It is uncontroverted that without incontinence supplies, S.D.'s condition would be physically compromised even further. His total lack of sensation below the waist will leave him prey to skin infections, which progress rapidly undetected. In S.D.'s case, the condition is described by his treating physician Dr. Martin as chronic and total bladder and bowel incontinence. Dr. Martin further opines, that "from a mental health standpoint" incontinence underwear is medically necessary, otherwise S.D. would be unable to live a normal life and engage in age appropriate activities. Dr. Martin's prescription and opinion that incontinence underwear ( i.e., "12 month supply — change 6X a day") is medically necessary to ameliorate S. D.'s conditions finds substantial support in the record and is uncontroverted.

See Declaration of Dr. Martin, at para. 11 [Plaintiff's Exhibit "A"].

Id. at para. 7.

Dr. Martin notes that the incontinence underwear is necessary also to contain S.D.'s bowel movements. Id. at 11. Considering the circumstances, Dr. Martin's opinion as a board certified Family Practitioner sufficiently establishes "medical necessity" for this sixteen year old boy from a mental health standpoint as well.

Id. at para. 9.

In sum, the Court finds that the DHH's standing policy of refusing to provide incontinence underwear for Medicaid recipients for whom such "medical assistance" has been found medically necessary by EPSDT screenings violates the federal Medicaid Act. The plaintiff should not have to revisit the DHH with the issue of whether incontinence underwear is within the scope of the federal Medicaid Act. More specifically, through age 21, S.D.'s eligibility for such "medical assistance" shall be judged based simply on "medical necessity." Accordingly, there being no material issue of fact that denying S.D. Medicaid assistance under the circumstances of this case violates the federal Medicaid law,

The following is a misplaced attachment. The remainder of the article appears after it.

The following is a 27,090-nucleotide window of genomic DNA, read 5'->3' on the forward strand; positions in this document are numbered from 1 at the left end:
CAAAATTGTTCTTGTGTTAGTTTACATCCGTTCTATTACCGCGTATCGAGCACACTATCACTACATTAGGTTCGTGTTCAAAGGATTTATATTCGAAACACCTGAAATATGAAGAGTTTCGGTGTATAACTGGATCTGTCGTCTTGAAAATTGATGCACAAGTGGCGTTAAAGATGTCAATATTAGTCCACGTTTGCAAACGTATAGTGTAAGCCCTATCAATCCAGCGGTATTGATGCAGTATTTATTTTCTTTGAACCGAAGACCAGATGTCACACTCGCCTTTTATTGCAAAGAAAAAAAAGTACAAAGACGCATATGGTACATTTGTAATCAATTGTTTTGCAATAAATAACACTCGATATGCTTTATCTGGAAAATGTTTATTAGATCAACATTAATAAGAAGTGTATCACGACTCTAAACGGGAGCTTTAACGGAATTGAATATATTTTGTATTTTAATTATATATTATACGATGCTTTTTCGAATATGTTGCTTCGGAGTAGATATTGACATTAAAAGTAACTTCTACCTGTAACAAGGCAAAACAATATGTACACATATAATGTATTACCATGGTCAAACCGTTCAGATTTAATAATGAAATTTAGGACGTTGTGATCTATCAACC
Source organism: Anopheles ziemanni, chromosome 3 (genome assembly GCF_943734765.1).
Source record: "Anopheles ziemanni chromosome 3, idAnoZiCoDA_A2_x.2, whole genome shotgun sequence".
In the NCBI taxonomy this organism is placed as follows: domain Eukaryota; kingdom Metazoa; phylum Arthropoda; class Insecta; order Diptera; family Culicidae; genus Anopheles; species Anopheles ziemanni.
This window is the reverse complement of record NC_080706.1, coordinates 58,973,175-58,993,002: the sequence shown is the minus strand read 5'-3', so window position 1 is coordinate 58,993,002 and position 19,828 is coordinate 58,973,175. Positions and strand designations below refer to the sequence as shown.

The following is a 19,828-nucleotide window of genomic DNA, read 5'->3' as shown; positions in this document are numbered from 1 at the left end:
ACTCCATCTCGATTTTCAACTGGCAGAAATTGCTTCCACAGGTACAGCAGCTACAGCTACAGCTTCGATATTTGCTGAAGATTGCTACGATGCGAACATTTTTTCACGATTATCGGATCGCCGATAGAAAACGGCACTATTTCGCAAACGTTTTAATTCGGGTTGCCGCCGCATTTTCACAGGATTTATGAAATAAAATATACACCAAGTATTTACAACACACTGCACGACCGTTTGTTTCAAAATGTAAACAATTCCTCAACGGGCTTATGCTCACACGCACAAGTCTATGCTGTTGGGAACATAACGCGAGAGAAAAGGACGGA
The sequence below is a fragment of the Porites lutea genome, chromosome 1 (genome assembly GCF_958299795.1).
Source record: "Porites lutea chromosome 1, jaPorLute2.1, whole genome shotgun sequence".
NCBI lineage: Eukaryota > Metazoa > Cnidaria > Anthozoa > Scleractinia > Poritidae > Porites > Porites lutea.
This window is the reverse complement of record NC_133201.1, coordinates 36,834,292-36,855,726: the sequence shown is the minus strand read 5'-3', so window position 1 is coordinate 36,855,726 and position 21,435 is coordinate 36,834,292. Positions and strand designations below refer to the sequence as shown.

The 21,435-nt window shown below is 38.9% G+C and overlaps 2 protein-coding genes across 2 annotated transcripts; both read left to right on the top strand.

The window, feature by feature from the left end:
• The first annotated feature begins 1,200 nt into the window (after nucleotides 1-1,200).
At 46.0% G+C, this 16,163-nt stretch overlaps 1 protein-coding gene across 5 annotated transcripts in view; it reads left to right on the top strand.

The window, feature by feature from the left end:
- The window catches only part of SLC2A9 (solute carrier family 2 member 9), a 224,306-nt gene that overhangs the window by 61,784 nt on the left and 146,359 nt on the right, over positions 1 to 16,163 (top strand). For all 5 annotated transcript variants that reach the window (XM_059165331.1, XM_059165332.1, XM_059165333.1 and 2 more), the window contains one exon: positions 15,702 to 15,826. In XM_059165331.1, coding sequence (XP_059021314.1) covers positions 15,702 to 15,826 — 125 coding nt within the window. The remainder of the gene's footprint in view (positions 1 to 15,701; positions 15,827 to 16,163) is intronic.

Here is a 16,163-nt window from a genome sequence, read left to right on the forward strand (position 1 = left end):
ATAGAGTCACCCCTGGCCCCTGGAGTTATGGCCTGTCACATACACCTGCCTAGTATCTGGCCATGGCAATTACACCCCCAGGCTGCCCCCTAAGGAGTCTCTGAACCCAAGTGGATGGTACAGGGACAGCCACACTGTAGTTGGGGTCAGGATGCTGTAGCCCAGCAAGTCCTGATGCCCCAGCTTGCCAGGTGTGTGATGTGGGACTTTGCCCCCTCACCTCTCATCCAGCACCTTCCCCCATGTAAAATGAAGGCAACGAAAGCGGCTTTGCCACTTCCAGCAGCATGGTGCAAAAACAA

IT IS ORDERED that the plaintiff's Motion for Summary Judgment is GRANTED.

IT IS FURTHER ORDERED that the defendant's Motion for Summary Judgment is DENIED.

IT IS FURTHER ORDERED that counsel for the plaintiff and defendant shall jointly submit the proposed form of judgment consistent with the foregoing order and reasons, within ten days of the entry of this order.

IT IS FURTHER ORDERED that counsel for the plaintiff shall file his application for fees and costs within forty-five (45) days of the entry of judgment in this case.

42 U.S.C. § 1988, a companion statute of § 1983, authorizes an award of attorney's fees to the prevailing plaintiff in a case such this, unless special circumstances would render such an award unjust.

Summaries of

S.D. v. Hood

United States District Court, E.D. Louisiana
Dec 5, 2002
Civil Action No. 02-2164, Section "N" (E.D. La. Dec. 5, 2002)
Case details for

S.D. v. Hood

Case Details

Full title:S.D., by and through his next friend, RICHARD DIXON v. DAVID W. HOOD, in…

Court:United States District Court, E.D. Louisiana

Date published: Dec 5, 2002


Civil Action No. 02-2164, Section "N" (E.D. La. Dec. 5, 2002)

Citing Cases

Mansfield v. Howell

1 Ruling Case Law, page 486; 22 Corpus Juris, 231, 233, 235. (b) The alleged statement was merely a narration…